Will Intel’s Vaunt make smart glasses relevant again?
Low profile, maximum functionality.
Google Glass was bad. They never got over that hump to impress consumers, and it’s probably a good thing they didn’t. They are annoying and made you look like some sort of supervillain. Instead of Google Glass propelling smartglasses into the mainstream, they wound up pushing the industry back by years. Intel is not on a mission to bring smartglasses back into the spotlight with Vaunt. The Verge was invited to look at the smartglasses, and Dieter Bohn got the exclusive behind the scenes scoop.
Intel is dedicated to this project, and it’s not hard to see why. Vaunt glasses come in either prescription or nonprescription, and there are multiple models. They look like a regular pair of glasses, unlike Google Glass. They are meant to be worn throughout the day and then set down to charge overnight. They are incredibly light, low profile, and look like a regular pair of glasses. Without the serial number on the bridge of the glasses, they look like something even I would wear. I don’t see why I would use them, but I can certainly see the functionality in them.
The glasses work off of your smartphone, which supplies the computing power to the device. The Vaunt projects notifications right out of your field of view so that they won’t be in your direct range of sight. The projection is the lowest ranking a laser can go, so there will be no damage to your eyes. They aren’t designed to overload you with notifications and information, but they are intended to display context-sensitive information via self-learning Intel AI. These notifications would include directions, incoming phone calls, and other things like restaurant Yelp ratings.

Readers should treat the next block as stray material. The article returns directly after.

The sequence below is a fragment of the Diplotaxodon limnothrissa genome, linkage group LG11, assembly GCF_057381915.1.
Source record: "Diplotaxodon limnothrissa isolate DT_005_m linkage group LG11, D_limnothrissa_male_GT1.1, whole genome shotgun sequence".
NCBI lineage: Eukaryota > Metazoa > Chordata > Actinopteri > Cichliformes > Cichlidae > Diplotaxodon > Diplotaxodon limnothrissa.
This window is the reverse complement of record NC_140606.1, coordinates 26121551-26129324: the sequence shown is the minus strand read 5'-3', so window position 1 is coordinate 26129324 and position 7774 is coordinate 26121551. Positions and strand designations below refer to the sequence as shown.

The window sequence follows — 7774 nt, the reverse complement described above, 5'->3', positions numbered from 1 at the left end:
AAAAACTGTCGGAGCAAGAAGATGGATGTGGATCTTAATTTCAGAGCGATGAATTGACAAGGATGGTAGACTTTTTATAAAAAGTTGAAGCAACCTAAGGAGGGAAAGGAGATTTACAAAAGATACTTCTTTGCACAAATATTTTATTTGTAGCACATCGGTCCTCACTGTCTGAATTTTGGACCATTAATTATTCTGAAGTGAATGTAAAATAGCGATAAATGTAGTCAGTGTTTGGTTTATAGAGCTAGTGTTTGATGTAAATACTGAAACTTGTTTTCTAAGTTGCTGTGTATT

There isn’t much software available for Vaunt, yet. Intel is depending on developers to come out with features and capabilities that will propel Vaunt’s abilities and usability. Just like any other device, it is the developers that skyrocket devices into success. There weren’t nearly as many apps and games available for the iPhone when it launched, and now there are millions of things to download to enhance your smartphone. It was because of smartphones that companies like Uber, Lyft, Instagram, and Snapchat were able to be created and succeed. That is what Intel is looking for. Intel is looking to roll out an early access program that will allow developers to work on Vaunt devices later in 2018.
Intel is aiming to roll out these glasses as a way of enhancing every day without being intrusive and noticeable. Google Glass users are referred to as “Glassholes,” so let’s not create a new wave. Bonus points if you can come up with a catchy phrase for Vaunt users.
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